New Perspectives in Policy and Politics

You are looking at 1 - 10 of 97 items

Behavioural public policy is predominantly based on insights from behavioural economics and psychology in order to ‘nudge’ people to act in line with specific aims and to overcome the dilemma of behaviour that contradicts economic rationality. In contrast, we define behavioural public policy as a multi-disciplinary and multi-methodological concept that utilises insights from the whole range of behavioural research. Based on a scoping review and peer survey we see merit in behavioural insights from disciplines such as anthropology, geography and sociology as well as the application of qualitative methods. Our findings identify the need to advance behavioural public policy conceptually and methodologically. This chapter challenges our current understanding of behavioural policymaking by integrating ‘foreign’ views and approaches that do not (yet) belong to the core discipline. We argue that behavioural public policy should not be a synonym for a limited number of policy approaches (for example, nudges) based on specific research methods (for example, randomised control trials) to reach individual behaviour change. Instead, our findings suggest a redefinition of the scientific footing of behavioural public policy.

Restricted access
Authors: and

Behavioural and experimental projects have become increasingly popular with policymakers. Behavioural insights teams have used several policy design and implementation tools drawn from behavioural sciences, especially randomised controlled trials, to test the design of ‘nudge’ interventions. This approach has attained discursive legitimacy in government agencies seeking to use the best available evidence for behaviourally informed, evidence-based policy innovation. We examine the practices of governmental behavioural insights teams in Australia, drawing on two research projects that included interviews with key personnel. We find that teams make strong commitments to using and promoting randomised controlled trials in government policy innovation. Nevertheless, some members of these teams are beginning to appreciate the constraints of relying solely on randomised controlled trials in the development of behavioural public policy. We conclude that while an initial focus on rigorous trials helped behavioural insights teams establish themselves in policymaking, strict adherence may represent a risk to their long-term growth and relevance.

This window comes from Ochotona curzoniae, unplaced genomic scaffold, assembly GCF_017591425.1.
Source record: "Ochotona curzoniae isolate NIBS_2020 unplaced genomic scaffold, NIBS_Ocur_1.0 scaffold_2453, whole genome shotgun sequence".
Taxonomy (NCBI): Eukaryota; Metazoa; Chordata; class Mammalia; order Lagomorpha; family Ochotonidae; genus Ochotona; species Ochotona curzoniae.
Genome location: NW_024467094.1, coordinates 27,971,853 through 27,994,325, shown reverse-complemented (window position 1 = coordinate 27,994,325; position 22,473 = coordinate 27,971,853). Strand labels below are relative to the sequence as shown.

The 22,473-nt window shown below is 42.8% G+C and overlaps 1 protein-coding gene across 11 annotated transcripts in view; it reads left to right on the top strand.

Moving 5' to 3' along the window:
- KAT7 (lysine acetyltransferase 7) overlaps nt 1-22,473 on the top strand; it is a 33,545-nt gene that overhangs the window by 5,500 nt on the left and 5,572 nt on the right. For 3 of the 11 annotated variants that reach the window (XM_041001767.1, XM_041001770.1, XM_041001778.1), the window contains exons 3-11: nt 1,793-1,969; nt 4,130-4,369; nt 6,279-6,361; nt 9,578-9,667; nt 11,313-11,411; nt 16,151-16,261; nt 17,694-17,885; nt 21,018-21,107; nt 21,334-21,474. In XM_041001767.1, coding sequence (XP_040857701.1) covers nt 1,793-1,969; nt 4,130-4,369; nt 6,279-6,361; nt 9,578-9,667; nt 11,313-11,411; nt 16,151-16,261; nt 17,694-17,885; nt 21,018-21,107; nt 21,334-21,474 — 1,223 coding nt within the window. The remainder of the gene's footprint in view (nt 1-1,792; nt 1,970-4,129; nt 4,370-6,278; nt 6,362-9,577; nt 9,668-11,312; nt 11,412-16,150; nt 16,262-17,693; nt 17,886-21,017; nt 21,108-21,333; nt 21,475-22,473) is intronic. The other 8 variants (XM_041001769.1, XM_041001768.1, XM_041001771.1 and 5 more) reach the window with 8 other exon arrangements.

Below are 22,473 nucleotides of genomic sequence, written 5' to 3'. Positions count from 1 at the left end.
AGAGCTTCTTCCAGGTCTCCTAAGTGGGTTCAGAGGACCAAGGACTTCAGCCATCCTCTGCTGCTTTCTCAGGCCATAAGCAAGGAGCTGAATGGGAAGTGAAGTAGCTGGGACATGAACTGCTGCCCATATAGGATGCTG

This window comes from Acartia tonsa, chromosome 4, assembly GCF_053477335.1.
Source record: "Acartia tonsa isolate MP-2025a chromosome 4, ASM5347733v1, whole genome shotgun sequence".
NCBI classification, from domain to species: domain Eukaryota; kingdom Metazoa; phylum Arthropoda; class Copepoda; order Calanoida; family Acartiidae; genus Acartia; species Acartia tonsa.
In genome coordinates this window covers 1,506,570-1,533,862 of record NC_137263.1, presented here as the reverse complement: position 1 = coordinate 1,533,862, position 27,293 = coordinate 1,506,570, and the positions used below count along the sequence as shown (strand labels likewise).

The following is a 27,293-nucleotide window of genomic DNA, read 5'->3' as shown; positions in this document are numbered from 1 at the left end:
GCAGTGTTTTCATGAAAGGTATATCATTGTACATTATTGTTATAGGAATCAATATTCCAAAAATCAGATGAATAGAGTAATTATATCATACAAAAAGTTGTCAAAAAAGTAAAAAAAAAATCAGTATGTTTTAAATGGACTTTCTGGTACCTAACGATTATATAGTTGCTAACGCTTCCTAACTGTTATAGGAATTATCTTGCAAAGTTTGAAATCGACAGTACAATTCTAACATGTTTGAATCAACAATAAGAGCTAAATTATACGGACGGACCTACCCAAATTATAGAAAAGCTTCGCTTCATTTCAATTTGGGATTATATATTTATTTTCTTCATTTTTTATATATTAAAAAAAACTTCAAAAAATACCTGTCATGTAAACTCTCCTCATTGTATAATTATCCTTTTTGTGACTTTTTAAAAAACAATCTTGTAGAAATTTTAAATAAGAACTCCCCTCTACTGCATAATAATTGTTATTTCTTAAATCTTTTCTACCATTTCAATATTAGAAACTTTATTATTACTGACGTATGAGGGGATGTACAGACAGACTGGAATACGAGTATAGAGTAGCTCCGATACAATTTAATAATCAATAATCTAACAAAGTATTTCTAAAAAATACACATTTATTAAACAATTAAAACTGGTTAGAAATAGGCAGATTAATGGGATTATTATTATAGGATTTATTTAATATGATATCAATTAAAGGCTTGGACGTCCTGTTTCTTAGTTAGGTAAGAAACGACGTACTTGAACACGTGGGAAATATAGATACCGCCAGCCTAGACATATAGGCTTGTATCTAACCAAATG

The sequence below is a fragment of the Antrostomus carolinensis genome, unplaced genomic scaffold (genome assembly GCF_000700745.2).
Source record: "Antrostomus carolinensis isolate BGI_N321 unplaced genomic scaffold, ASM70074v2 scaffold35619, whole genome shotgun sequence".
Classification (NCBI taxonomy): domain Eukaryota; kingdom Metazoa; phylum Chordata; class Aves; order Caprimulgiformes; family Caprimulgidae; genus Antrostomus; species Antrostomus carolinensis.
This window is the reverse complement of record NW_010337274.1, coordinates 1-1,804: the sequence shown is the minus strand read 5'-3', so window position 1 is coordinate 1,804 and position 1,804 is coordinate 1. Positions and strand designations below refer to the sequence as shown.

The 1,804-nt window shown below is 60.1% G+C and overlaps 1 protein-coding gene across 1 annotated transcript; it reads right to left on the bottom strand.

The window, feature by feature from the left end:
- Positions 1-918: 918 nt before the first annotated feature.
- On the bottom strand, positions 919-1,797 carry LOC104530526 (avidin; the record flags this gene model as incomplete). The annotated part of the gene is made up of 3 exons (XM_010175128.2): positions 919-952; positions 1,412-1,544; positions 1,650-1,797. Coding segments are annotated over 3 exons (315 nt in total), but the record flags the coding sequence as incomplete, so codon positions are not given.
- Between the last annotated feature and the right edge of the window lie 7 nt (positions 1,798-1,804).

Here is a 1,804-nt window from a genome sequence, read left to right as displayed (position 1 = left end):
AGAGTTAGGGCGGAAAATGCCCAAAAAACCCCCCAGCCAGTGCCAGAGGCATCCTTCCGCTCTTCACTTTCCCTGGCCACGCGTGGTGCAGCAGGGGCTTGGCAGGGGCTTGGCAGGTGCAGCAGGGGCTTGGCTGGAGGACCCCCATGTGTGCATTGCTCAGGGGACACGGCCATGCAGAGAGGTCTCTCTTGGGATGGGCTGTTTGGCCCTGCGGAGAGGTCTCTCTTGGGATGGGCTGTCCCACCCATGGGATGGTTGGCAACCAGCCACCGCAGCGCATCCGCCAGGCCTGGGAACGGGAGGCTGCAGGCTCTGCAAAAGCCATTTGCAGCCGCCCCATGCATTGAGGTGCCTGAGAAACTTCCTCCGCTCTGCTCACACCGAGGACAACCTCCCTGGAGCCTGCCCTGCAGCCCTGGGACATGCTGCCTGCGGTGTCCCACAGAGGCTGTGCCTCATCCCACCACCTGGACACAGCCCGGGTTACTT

Restricted access
Authors: and

This chapter theorises how behavioural public administration can help improve our understanding of frontline policy implementation. The human factors that characterise policy implementation remain undertheorised: individual variation in policy implementation is dismissed as mere “noise” that hinders predictability in policy implementation. This chapter aims to fill this gap. We provide a model for street level decision-making which outlines the role of heuristics and biases in frontline workers’ allocation of resources and sanctions. Based on an analysis of the behavioural and street-level bureaucracy literature, we present 11 testable propositions that point to predictable patterns in the ways that bounded rationality influences policy implementation and outcomes. Heuristics can help hard-pressed frontline public service workers to make decisions but may also produce social inequity or inefficient or ineffective service. Therefore, we need to improve understanding of biases that are common among frontline workers in order to inform the development of appropriate mitigation strategies, such as de-biasing or even ‘re-biasing’ (nudging).